Threat Intelligence Lifecycle: Phases and Key Obstacles

Threat Intelligence Lifecycle: Phases and Key Obstacles

Companies often struggle to understand threat intelligence. They need to work on insights to integrate them into a company’s security infrastructure.

Most firms struggle to integrate tools and stay on top of emerging threats. Meanwhile, threats to enterprise organizations continue to proliferate. These threats can range from geopolitical risk to sophisticated ransomware attacks.

Investing in cyber-threat intelligence can help companies better prepare for threats. It can even reduce damage. Companies can predict attacks and take anticipatory action against them using data insights.

This data comes from multiple sources; automated tools can draw insights from it. However, it still does not give complete knowledge of the threats.

Companies need more tools to reduce the burden of security threats. A methodical approach can help the overburdened cybersecurity teams become more effective and efficient.

They need a clear framework that helps to identify threats from certain parameters, help assess their damage, and maybe even fix the damage.

They need a Threat Intelligence lifecycle framework.

What is the Threat Intelligence Lifecycle?

The threat intelligence lifecycle is a continuous process of developing intelligence from raw data that supports organizations in developing defensive mechanisms to prevent emerging risks and threats.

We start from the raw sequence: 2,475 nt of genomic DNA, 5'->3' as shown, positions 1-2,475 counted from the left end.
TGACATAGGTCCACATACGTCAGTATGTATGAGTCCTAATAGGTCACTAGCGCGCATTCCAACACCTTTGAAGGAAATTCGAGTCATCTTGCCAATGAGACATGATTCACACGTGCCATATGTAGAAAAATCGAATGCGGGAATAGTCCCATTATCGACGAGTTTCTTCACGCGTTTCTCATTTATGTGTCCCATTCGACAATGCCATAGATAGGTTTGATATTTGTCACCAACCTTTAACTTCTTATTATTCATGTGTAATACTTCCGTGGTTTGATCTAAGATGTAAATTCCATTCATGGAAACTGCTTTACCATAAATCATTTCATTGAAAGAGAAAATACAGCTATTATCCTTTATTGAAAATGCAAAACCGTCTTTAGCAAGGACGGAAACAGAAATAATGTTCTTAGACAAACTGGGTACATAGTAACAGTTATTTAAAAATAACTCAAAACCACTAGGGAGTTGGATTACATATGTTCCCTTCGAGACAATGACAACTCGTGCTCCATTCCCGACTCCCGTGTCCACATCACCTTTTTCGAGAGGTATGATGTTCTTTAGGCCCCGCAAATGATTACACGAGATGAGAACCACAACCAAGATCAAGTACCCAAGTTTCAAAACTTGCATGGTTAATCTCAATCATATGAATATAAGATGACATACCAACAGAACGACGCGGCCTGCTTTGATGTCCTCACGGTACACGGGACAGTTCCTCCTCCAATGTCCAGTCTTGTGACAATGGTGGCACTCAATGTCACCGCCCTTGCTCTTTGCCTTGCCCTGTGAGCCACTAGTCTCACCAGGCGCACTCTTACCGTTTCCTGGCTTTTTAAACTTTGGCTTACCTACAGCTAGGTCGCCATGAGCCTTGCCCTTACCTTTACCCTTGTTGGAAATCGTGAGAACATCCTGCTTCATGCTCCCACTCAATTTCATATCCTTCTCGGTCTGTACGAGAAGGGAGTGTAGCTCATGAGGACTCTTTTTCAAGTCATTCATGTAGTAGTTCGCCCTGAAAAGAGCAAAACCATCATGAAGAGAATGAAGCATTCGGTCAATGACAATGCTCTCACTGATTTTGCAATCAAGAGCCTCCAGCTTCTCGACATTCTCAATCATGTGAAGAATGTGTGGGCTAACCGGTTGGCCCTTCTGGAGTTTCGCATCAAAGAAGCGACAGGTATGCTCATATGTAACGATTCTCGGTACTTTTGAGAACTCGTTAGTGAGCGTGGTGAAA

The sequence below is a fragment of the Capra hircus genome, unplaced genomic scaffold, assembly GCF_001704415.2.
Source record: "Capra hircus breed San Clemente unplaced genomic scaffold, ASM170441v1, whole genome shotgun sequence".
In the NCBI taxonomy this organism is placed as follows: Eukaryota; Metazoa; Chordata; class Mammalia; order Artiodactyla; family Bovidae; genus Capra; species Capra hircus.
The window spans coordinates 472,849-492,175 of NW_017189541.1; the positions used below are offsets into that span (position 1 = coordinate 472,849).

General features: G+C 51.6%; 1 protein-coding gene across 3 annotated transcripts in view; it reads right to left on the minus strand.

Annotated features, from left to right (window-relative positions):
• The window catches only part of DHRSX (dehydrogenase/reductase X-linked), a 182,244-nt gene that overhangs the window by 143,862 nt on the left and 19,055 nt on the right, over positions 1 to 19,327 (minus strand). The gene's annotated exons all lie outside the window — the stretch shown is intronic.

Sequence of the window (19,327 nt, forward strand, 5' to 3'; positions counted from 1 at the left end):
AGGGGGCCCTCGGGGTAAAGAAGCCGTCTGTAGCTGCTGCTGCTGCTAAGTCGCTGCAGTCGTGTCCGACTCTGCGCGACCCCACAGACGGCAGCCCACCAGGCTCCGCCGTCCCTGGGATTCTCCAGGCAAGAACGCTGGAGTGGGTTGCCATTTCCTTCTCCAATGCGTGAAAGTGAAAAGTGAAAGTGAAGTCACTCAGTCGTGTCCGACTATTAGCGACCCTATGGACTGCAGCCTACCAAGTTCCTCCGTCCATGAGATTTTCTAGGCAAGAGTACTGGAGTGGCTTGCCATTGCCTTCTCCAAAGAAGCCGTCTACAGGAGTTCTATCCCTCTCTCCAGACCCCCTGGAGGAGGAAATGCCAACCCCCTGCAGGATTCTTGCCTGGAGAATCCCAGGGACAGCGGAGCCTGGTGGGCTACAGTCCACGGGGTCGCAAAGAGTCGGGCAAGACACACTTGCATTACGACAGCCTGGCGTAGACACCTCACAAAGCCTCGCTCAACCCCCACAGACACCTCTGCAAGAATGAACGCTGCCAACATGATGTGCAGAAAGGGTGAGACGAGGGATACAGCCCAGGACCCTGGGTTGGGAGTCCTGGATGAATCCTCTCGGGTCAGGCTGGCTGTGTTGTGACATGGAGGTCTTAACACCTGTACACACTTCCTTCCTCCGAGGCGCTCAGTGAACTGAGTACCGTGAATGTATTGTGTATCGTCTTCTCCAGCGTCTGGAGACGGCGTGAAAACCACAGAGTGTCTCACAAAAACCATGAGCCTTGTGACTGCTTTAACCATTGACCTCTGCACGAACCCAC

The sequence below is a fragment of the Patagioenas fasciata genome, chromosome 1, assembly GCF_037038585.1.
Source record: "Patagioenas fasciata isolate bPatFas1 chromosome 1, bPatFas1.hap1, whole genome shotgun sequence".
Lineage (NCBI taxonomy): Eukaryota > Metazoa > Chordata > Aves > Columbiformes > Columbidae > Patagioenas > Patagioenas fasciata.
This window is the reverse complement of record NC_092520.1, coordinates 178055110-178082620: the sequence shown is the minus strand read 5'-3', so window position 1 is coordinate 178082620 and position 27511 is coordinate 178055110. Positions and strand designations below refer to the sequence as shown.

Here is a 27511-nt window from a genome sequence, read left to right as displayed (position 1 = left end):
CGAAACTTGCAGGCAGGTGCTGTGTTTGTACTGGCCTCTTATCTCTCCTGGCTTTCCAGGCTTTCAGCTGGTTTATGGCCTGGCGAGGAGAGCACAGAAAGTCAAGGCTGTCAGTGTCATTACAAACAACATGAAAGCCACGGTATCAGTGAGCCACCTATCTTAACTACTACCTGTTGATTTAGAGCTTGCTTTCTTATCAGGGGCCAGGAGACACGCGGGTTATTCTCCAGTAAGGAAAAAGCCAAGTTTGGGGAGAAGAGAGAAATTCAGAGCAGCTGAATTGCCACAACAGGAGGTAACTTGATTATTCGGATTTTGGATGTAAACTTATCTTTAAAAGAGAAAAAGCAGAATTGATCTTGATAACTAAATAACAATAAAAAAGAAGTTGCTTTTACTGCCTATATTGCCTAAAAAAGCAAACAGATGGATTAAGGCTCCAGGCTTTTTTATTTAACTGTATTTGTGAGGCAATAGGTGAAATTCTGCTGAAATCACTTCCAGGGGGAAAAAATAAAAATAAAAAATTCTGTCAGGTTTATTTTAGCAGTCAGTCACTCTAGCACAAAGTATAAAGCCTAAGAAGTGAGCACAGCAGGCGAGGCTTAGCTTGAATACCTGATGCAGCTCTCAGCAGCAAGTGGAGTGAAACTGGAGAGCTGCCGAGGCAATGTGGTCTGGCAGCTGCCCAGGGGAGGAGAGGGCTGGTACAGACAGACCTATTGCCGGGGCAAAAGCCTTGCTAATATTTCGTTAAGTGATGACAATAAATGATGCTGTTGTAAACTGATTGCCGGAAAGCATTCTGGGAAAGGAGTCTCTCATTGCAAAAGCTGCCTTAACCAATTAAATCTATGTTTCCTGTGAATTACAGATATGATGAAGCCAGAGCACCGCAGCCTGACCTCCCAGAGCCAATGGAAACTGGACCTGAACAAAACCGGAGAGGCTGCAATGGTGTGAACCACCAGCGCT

It is simply a framework for identifying threat intelligence. Cyber-threat intelligence (CTI) teams use it when conducting specific investigations to prepare reports on threats.

Phases of a Threat Intelligence Lifecycle

Threat intelligence works on refined analytical methods. The six phases of the intelligence cycle include:

  • Direction
  • Collection
  • Processing
  • Analysis
  • Dissemination
  • Feedback

These are the focus of traditional intelligence.

Six stages of the intelligence lifecycle and threat intelligence

1. Direction

During this phase, a plan and objectives are set for the threat intelligence program.

The direction set in this phase defines the entire program length – from data collection to delivery of the final intelligence product.

It acts as a basis for the complete intelligence process. The plan also covers the identification of data requirements and the methods to be used to collect data. This established a clear roadmap. This makes it easier to comprehend and express:

  • The business processes and information assets that need safeguarding
  • The possible repercussions of losing those resources or stopping those processes
  • Threat intelligence types to protect assets and address threats
  • Priorities for what to safeguard

Once the firm identifies its high-level intelligence needs, it can create questions. Then, they can translate them into specific requirements.

2. Compilation

Information is gathered to meet the most crucial intelligence needs. This process can happen naturally through several methods, such as:

  • Taking information and logs from internal networks and security systems
  • Obtaining threat data feeds from commercial entities and cybersecurity providers